Immersive training system accommodates 50,000 players

Immersive training system accommodates 50,000 players

CAE picture

LONDON – A simulator being developed for the British Army has the capacity to host up to 50,000 players simultaneously.

CAE, the Canada-based modeling and simulation company, is offering its dynamic synthetic environment that will allow a multitude of participants to train for army tasks such as infantry maneuvers, combat vehicle driving , piloting aircraft or observing operations from an unmanned aerial vehicle, said Richard Woollam, director of defense capture and strategy at the Defense and Security Division of CAE.

It is “a collective training to bring together players from different disciplines, using different platforms and equipment”, he said.
CAE is developing the system to compete for the British Army’s Future Collective Training System, part of the service’s long-term campaign to modernize its currently outdated training with live, virtual and constructive systems called the Transformation Program group training.

“People with different roles will be able to play together. They share distributed environments, so players from different countries can work through the cloud in a single synthetic environment,” Woollam said.

During a demonstration at CAE’s stand at the recent IT2EC conference in London, participants from different parts of the world acted out a scenario where soldiers searched a building in an urban area for a high-value target .

A player from CAE’s UK headquarters, about 50 miles away, played the role of a vehicle driver. She drove a troop carrier towards the objective, while another player in the cabin piloted an Apache helicopter on a high-fidelity simulator.

Another participant at CAE’s Canadian headquarters piloted a UAV while a participant in London played one of the commandos.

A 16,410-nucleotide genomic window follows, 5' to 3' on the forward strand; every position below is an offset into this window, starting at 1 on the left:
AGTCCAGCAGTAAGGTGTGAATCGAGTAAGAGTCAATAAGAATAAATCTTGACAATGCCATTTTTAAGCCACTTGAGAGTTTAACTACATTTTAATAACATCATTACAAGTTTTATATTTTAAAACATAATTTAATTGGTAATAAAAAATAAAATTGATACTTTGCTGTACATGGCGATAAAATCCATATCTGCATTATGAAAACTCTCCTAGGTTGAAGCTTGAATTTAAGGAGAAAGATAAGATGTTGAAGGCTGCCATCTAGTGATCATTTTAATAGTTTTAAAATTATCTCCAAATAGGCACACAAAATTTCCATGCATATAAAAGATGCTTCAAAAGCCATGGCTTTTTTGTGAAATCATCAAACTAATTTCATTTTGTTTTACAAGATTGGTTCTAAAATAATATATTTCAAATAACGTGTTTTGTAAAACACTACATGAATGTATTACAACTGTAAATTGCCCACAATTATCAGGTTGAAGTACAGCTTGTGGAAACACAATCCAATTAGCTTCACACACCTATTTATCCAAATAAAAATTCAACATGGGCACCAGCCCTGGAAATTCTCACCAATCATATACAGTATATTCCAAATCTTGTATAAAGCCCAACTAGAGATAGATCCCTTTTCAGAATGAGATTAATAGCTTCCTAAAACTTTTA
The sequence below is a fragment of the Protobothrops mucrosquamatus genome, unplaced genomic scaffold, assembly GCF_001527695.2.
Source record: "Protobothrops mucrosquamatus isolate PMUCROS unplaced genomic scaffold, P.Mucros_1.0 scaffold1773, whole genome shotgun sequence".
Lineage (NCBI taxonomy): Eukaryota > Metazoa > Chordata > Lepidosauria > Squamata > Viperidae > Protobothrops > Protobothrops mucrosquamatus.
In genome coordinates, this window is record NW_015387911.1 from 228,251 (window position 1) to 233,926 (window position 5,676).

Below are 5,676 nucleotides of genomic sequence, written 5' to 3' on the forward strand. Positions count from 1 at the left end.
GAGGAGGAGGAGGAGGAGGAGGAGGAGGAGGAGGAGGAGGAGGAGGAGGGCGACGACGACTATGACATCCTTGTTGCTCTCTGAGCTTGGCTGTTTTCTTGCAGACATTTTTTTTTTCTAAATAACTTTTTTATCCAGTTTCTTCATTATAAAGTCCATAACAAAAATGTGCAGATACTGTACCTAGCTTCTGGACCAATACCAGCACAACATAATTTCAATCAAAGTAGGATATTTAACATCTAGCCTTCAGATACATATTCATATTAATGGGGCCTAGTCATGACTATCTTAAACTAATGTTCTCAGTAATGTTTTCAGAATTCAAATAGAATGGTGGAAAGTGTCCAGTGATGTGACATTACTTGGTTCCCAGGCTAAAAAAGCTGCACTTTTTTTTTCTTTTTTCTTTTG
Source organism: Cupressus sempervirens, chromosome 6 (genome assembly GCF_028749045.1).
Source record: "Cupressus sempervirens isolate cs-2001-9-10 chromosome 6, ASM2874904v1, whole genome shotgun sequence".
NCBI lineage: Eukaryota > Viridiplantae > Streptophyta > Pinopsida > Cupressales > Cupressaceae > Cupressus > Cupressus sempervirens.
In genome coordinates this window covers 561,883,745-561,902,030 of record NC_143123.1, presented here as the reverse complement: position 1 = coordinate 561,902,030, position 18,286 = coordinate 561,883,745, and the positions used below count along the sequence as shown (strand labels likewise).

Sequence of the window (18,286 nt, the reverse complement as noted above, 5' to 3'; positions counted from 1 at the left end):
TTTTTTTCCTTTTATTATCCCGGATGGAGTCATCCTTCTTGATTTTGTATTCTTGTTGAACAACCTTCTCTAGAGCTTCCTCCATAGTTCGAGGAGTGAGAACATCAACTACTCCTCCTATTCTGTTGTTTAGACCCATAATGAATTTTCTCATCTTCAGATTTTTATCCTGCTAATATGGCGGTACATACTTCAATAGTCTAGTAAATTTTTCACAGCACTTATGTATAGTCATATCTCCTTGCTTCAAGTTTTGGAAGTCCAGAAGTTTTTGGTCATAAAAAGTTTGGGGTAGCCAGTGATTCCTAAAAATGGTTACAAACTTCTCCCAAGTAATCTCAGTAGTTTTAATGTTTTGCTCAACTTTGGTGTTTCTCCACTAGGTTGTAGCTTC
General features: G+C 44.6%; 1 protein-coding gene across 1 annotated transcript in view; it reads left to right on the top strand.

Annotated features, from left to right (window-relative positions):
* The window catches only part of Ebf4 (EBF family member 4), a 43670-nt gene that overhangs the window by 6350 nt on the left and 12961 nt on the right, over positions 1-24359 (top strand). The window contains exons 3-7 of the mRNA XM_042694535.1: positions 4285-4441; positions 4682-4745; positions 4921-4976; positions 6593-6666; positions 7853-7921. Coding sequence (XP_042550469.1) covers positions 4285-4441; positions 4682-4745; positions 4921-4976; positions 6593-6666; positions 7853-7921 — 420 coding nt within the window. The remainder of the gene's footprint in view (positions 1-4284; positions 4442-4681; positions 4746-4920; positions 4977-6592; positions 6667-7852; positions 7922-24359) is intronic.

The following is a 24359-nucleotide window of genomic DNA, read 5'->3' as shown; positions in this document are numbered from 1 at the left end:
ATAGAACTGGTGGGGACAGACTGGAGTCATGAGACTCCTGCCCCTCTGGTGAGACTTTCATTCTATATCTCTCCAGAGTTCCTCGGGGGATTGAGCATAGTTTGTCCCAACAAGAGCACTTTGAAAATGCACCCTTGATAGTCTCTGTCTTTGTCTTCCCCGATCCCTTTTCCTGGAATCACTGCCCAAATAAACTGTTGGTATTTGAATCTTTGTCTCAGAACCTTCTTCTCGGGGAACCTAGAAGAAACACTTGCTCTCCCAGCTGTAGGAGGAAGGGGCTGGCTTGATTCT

The computer builds other soldiers and enemy forces into the system. The simulator also constructively created a team of four Black Hawk helicopters that flew over the city with fast rope teams that landed on a rooftop.

British Army officials have not set the maximum number of players they would like to see participate in its future training system, but CAE has demonstrated the ability to accommodate up to 50,000 built or live players. , said Woolham.

Security is paramount when it comes to computer training because it can reveal a lot to spies who want to learn more about tactics, techniques and procedures, said Alex Gwilliam, the division’s system architect. The system can run from CAE’s cloud in Montreal, but the British military will eventually run the program from its own secure system, he said.

British Army officials present at the conference have revealed they will award a sole-source contract worth over £600 million for the Collective Training Transformation Programme, which will run over 10 to 15 years, with a call next January for information requests. The award of the contract is scheduled for the end of 2025.


Topics: Training and Simulation

Comments are closed.